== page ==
Why have 100 dolphins washed up dead on Italian coast?

Why have 100 dolphins wash up dead on Italian coast?

Over 100 dolphins have washed up on the west coast of Italy since the beginning of the year - and scientists believed they died after being struck by a killer strain of measles.

A total of 101 dolphins - all of the same striped species - have washed up along the coast from Tuscany to Calabria, as well as the island of Sicily, suggesting that human pollutants, like oil, are not to blame, reports iol.co.za.

According to the Daily Mail, a statement from Italy's Ministry for the Environment read: "At the moment, the suspected cause of the mass cetacean deaths is measles (morbillivirus delphini) and the bacterium Photobacterium damselae.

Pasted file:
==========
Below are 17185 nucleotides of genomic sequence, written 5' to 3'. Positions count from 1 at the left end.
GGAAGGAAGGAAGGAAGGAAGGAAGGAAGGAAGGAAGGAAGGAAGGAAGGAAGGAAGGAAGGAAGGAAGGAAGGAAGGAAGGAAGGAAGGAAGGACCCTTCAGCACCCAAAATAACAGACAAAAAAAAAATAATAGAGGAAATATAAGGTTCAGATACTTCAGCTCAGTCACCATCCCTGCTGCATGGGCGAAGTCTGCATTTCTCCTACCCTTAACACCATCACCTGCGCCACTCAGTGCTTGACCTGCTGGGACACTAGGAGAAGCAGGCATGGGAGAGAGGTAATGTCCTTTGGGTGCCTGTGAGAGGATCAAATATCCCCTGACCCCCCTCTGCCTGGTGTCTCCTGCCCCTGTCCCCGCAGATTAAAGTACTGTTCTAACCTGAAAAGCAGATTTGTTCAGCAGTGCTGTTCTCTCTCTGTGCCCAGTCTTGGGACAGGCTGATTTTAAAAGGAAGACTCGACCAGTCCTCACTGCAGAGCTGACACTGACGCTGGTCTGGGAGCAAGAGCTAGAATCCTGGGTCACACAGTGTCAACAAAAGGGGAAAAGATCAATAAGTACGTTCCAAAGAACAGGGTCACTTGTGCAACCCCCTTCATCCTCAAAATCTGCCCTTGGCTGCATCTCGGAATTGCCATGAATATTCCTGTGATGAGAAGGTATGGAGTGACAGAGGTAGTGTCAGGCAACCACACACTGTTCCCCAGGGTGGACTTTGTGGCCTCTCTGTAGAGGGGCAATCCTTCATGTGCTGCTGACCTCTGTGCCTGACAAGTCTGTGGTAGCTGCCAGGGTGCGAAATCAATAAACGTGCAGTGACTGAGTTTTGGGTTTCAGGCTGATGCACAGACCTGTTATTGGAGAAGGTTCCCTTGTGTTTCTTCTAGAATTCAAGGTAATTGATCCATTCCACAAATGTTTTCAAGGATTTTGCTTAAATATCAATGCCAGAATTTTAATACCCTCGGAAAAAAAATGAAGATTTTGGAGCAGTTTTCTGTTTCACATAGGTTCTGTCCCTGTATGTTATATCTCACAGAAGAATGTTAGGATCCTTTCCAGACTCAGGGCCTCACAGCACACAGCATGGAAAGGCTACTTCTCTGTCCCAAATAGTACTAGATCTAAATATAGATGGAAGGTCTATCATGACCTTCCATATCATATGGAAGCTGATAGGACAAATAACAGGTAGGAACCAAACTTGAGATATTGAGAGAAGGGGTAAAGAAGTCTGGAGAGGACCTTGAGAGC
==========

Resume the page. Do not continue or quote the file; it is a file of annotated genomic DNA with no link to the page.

"The deaths could be caused by food shortages which weaken the animal making them more easily exposed to diseases and parasites."

The striped dolphin (Stenella coeruleoalba) is found in temperate and tropical waters of all the world's oceans, and is found in abundance in the North and South Atlantic Oceans, including the Mediterranean and Gulf of Mexico, the Indian Ocean and the Pacific Ocean.

It eats fish, squid, octopus, krill, and other crustaceans. Mediterranean striped dolphins seem to prey primarily on cephalopods (50-100% of stomach contents), while northeastern Atlantic striped dolphins most often prey on fish, frequently cod.

Meanwhile, last year, a pod of 30 dolphins were saved by a group of tourists after they became stranded on a beach in Brazil.

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